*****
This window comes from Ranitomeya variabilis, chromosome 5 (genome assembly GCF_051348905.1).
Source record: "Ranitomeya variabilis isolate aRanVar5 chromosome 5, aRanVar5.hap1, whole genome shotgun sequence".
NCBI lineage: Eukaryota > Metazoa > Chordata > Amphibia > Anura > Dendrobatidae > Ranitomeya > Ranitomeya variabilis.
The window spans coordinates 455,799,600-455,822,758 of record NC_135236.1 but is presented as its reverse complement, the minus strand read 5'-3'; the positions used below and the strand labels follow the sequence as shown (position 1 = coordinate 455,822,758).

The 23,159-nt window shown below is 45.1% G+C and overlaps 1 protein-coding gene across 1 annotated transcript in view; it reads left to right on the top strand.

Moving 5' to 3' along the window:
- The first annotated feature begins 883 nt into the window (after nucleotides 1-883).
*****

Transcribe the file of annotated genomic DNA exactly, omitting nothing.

This window comes from Ranitomeya variabilis, chromosome 5 (genome assembly GCF_051348905.1).
Source record: "Ranitomeya variabilis isolate aRanVar5 chromosome 5, aRanVar5.hap1, whole genome shotgun sequence".
NCBI lineage: Eukaryota > Metazoa > Chordata > Amphibia > Anura > Dendrobatidae > Ranitomeya > Ranitomeya variabilis.
The window spans coordinates 455,799,600-455,822,758 of record NC_135236.1 but is presented as its reverse complement, the minus strand read 5'-3'; the positions used below and the strand labels follow the sequence as shown (position 1 = coordinate 455,822,758).

The 23,159-nt window shown below is 45.1% G+C and overlaps 1 protein-coding gene across 1 annotated transcript in view; it reads left to right on the top strand.

Moving 5' to 3' along the window:
- The first annotated feature begins 883 nt into the window (after nucleotides 1-883).